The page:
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General Motors earnings beat, but concerns loom about sales, inventories

General Motors' second-quarter earnings outpaced Wall Street's expectations on Tuesday, but analysts and investors remain concerned about falling car sales and swelling inventories.

The auto industry is coming off of years of record sales. The industry is facing both declining demand and an increasing preference for SUVs, light trucks and crossovers. As a result, GM and others are having to adjust the mix of vehicles they are producing.

GM shares were recently up less than 1 percent midday Tuesday.

Here's how the company did compared with what Wall Street expected:

  • EPS: $1.89 from continuing operations vs. $1.69 expected, according to Thomson Reuters.
  • Revenue: $37 billion vs. $40.15 billion expected, according to Thomson Reuters.

GM reported second-quarter net income of $2.4 billion, or $1.60 per share, down from $2.8 billion or $1.74 per share a year earlier. Excluding one-time charges, the company reported earnings per share of $1.89.

On that basis, analysts had on average expected earnings per share for the quarter of $1.69.

The company reported revenue for the quarter of $37 billion, down from $37.4 billion a year earlier and below the $40.1 billion expected by analysts.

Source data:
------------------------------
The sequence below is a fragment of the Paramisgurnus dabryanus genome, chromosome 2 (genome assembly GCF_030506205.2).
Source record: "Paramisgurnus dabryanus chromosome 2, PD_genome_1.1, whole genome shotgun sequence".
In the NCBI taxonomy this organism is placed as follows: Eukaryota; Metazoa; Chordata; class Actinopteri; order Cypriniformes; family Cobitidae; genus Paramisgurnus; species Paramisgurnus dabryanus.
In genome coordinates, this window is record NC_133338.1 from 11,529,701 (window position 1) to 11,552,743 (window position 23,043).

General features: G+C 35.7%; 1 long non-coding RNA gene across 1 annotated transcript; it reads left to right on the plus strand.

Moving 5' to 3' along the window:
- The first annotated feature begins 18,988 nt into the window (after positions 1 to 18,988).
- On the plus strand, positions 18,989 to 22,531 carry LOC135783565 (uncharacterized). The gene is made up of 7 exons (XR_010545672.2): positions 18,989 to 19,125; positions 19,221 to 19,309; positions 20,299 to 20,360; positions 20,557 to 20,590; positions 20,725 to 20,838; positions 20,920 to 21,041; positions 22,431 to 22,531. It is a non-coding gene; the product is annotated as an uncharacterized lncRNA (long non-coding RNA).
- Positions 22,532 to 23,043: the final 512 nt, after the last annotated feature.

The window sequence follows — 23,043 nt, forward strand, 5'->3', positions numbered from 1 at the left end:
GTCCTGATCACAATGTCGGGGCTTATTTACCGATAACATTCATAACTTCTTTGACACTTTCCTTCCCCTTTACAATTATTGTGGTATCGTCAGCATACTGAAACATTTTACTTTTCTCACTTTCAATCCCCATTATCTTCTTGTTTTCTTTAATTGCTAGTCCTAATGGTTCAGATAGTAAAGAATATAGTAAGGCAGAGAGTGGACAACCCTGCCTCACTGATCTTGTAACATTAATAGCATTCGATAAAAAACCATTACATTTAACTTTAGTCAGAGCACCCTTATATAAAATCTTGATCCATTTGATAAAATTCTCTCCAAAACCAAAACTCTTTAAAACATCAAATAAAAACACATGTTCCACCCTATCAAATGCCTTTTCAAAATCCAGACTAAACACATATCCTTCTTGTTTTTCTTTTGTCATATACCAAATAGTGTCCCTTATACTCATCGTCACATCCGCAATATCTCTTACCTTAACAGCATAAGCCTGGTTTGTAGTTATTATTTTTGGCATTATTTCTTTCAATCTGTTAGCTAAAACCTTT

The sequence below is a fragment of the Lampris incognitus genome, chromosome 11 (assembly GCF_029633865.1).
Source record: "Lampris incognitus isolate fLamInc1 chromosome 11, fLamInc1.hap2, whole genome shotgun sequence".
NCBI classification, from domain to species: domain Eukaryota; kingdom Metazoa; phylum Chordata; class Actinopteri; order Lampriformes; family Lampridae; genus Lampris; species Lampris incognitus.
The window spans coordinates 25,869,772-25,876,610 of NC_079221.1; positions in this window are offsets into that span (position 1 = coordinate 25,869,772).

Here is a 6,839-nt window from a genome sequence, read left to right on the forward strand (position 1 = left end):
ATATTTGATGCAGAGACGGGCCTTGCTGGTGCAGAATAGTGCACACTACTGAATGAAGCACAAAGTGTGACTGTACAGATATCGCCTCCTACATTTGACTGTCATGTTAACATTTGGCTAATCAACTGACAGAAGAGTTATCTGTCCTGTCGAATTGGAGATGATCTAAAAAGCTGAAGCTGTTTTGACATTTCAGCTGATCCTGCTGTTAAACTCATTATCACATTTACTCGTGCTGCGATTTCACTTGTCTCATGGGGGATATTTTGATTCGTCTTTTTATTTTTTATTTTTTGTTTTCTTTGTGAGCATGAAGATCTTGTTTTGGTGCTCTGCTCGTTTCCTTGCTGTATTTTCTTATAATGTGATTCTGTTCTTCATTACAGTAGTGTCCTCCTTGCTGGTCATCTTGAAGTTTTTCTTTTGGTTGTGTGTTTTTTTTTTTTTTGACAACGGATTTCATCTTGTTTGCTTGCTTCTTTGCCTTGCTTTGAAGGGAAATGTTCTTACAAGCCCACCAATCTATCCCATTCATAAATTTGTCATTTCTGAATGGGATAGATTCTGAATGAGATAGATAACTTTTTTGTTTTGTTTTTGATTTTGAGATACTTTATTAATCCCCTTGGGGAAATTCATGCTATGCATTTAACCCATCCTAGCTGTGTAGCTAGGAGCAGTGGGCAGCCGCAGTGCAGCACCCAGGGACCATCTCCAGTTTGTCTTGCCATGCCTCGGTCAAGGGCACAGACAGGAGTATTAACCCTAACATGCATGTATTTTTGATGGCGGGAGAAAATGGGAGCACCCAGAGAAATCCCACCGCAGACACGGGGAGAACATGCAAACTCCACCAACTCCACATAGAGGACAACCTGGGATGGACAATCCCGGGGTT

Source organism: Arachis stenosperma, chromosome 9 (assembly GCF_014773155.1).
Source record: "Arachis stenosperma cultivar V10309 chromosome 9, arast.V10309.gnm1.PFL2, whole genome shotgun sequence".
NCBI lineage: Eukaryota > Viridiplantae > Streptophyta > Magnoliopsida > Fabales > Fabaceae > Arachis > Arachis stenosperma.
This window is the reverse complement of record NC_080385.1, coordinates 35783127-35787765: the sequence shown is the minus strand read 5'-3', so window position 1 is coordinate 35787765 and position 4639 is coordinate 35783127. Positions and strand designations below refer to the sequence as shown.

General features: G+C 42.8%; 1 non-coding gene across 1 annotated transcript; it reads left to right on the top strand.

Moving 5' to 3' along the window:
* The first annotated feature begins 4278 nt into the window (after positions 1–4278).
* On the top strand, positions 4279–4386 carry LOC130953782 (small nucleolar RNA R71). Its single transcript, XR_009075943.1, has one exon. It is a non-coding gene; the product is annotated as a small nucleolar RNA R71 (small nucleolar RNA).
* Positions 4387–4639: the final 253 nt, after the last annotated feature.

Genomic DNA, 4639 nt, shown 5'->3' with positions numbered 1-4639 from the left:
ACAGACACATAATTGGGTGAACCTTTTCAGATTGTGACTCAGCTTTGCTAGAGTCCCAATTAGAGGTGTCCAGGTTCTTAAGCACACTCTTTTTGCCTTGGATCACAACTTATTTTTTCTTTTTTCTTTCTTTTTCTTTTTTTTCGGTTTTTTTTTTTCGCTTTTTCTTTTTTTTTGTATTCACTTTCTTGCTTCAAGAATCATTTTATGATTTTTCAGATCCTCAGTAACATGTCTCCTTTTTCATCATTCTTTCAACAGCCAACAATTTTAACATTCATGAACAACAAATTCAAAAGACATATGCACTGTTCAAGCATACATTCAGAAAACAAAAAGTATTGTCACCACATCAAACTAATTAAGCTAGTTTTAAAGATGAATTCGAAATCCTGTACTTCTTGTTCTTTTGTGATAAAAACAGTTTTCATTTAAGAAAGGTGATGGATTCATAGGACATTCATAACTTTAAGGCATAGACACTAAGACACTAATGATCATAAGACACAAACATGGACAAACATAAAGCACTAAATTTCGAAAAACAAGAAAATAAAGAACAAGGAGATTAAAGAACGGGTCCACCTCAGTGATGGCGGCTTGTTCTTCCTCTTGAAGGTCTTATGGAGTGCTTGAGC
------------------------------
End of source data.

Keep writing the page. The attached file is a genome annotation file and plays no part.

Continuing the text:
Results in the latest quarter excluded losses from the company's European operations, which are being sold to France's PSA Group.

"Disciplined and relentless focus on improving our business performance led to a strong quarter and very solid first half of the year," said CEO Mary Barra, in a press release. "We will continue transforming GM to capitalize on growth opportunities and deliver even more value for our shareholders."

The automaker has lately been extending shutdowns at some factories, and reports have surfaced that GM may eliminate several sedan models.

In an interview with CNBC, Chuck Stevens, GM's executive vice president and CFO, declined to discuss details of any planned cuts. However, he said, "We are always going to be focused on aligning supply and demand, and as we have seen the shift from passenger cars to crossovers we have taken very proactive action to reduce our production of passenger cars."

Still, GM expects it will be able to reach its target for 2017, which calls for earnings of $6 to $6.50 per share.

In the second quarter, the company said it delivered 725,000 vehicles in the U.S., driven by a 24 percent jump in sales of crossover vehicles.

It reported $3.5 billion in operating profits for North America, but its U.S. car sales are down more than 18 percent so far this year. However, U.S. truck sales are up almost 6 percent year to date.

GM has also been in talks with the United Auto Workers about the threat slumping car sales pose to factory jobs, Reuters reported Thursday.

In China, GM delivered 852,000 vehicles, a 1.6 percent increase compared with the same quarter last year.

The company delivered 160,000 vehicles in South America, an 18 percent increase over the second quarter 2016, and above the industry's overall sales growth of 13 percent.

—Reuters contributed to this report.

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